Samir is nine and deafblind. He has a growth disorder which has affected his hand-use which is very poor because the cartilage is too soft. He has had long-term eating and toileting problems, which are psychological, but made worse by a severe tummy bug, coupled with the psychological impact of totally losing his vision at the age of four.
Samir started his school life at three in a school for visually impaired children but, when it was closed, he was transferred to his neighbourhood school at his mum's request. We didn't have to sell this to the school staff. They all knew the family and the teachers were open-minded (if extremely nervous).
We provided deafblind awareness training and, probably more important, reassurance that we would be there to support and also plan and work together. We organised training for the children, with activities to show them some of the ways that Samir needs to learn, for instance trying to find a way round the Brailler, buttering bread with a blindfold on, and explaining what the radio system will do for him.
We were lucky to have a work room especially for Samir, which provides a quiet place for listening and concentration, his tactile materials can be kept accessible. He works with his Brailler and speech output computer there without disturbing a whole class.
Support Issues This is not a cheap option. We have funding for full time Intervenor support (provided by two people job-sharing), seconded to the school from the Service, and the school has additional funding for lunch time support. A teacher of VI visits three half days a week (one of which is devoted to planning) and as the Advisory Teacher of Deafblind I have oversight of planning and assessment of progress, and also contribute support, mentoring and advice.
The Intervenors are specially trained and have experience working with a range of deafblind and MSI children. Their competence and talents are vital in building the partnership. By the end of the first term this partnership was working well, and the teachers were becoming confident to judge for themselves when Samir could work on their tasks in class and when he needed to work individually.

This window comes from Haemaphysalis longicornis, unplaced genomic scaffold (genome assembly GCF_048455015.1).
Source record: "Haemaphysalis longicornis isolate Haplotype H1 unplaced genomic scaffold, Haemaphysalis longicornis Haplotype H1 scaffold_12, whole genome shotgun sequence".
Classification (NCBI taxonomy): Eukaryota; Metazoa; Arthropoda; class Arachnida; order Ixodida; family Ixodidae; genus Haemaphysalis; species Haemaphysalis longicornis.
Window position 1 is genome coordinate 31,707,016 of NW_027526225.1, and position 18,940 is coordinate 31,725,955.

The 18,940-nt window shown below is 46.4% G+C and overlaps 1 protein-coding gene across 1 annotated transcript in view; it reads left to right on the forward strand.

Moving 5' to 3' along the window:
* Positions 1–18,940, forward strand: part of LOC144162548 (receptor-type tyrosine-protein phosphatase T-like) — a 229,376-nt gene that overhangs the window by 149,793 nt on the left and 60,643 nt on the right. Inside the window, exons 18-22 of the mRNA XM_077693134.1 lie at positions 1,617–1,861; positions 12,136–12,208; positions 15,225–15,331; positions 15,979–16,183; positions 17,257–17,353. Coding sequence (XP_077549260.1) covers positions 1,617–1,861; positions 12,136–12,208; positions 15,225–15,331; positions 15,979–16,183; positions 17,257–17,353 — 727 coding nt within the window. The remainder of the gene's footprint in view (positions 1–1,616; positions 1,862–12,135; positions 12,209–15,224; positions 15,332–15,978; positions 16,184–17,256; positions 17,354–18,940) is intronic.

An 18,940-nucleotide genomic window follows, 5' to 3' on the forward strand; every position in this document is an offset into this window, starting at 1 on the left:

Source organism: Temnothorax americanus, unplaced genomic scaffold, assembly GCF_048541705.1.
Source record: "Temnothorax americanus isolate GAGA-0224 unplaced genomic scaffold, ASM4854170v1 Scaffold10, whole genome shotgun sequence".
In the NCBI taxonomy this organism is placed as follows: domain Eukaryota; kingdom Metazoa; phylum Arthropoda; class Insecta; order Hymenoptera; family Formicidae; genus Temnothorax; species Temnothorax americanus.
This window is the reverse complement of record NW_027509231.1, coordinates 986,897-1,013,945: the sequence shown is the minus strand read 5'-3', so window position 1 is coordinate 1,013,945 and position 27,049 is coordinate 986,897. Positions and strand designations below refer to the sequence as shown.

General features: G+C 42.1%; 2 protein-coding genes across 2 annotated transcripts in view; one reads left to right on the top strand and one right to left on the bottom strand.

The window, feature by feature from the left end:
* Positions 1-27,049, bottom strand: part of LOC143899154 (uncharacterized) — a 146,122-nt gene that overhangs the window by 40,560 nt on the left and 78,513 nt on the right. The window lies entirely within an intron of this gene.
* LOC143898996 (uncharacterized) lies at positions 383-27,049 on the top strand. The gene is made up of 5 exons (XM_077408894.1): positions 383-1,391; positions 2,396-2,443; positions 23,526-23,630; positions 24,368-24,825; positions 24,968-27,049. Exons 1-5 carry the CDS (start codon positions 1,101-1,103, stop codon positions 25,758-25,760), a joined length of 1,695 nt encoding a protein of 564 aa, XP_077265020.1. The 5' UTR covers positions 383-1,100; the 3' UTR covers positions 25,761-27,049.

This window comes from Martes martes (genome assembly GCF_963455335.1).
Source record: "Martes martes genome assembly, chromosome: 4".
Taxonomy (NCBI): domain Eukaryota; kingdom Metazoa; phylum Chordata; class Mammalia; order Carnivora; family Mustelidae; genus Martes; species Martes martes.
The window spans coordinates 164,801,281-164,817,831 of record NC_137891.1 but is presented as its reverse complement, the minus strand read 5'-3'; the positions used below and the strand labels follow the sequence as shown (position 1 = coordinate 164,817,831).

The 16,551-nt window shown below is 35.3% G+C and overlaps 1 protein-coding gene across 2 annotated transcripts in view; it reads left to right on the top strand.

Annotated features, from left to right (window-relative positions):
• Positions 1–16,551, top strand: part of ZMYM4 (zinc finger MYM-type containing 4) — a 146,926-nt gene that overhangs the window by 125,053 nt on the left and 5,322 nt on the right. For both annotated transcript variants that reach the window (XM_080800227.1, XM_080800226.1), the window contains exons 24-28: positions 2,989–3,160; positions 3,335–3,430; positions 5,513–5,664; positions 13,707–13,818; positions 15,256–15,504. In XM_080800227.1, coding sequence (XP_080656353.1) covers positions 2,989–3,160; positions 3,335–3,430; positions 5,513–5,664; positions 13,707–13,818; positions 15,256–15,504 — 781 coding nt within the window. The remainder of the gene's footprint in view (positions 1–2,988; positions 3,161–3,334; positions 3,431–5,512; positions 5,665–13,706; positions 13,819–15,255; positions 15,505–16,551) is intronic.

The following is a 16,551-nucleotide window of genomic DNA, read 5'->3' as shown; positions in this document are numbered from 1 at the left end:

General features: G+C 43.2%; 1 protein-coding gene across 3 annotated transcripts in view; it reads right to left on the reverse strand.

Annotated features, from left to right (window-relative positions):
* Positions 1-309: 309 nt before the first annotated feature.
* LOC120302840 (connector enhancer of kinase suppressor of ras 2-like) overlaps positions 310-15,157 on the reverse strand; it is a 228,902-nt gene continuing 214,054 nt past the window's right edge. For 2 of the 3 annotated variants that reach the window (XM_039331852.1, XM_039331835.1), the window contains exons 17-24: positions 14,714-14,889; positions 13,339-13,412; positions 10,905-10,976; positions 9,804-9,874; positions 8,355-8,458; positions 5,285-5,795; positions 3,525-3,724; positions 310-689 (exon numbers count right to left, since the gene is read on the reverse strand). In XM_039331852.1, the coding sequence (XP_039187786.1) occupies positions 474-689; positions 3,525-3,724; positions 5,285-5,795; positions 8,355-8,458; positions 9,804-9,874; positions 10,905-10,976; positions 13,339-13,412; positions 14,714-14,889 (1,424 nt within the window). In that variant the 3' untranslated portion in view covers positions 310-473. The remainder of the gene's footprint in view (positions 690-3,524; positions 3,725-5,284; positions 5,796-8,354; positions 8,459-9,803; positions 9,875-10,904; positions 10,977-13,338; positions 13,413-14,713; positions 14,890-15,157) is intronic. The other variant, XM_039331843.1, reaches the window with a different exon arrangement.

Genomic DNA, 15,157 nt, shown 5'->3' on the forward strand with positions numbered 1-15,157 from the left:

The Peer Group Samir is placed with his own age group in line with the headteacher's policy, even though there are some difficulties in curriculum terms. Every other child in mainstream is grouped in year bands, and the topics covered in any one year are prescribed by the national curriculum. If Samir is kept with younger children he would be likely to experience far too much sameness - there are only so many times that you can work on mini-beasts. He may become complacent in the environment but lose his peer group yearly as they move on.
We believe that Samir's social and emotional needs will be best met with children of his own age. These children are role models, can communicate with him, will move through the years together with him to cement his relationships. The curriculum would have to be significantly adapted whatever year group he is in, so we may as well adapt what his age group are doing.
What do we want from Samir's inclusion Social inclusion is a primary need for any deafblind child and one of the most difficult things to achieve. We want Samir to be welcomed, supported and befriended, for the children and adults to understand his needs, and to have empathy for him. We want the children to understand how to communicate and play with him and to help show him the boundaries to social interaction. We want him to be part of the community.
The headteacher actively promoted the involvement of other children in supporting Samir, explaining to parents the value to the whole school. Frequently another child, or group, will work alongside Samir, either with the specific aim of supporting him, or because they are involved together in a curriculum activity relevant to the whole class. Several children know how to guide Samir (though never unsupervised). There is always a buddy to partner him as he moves round the school or in the playground.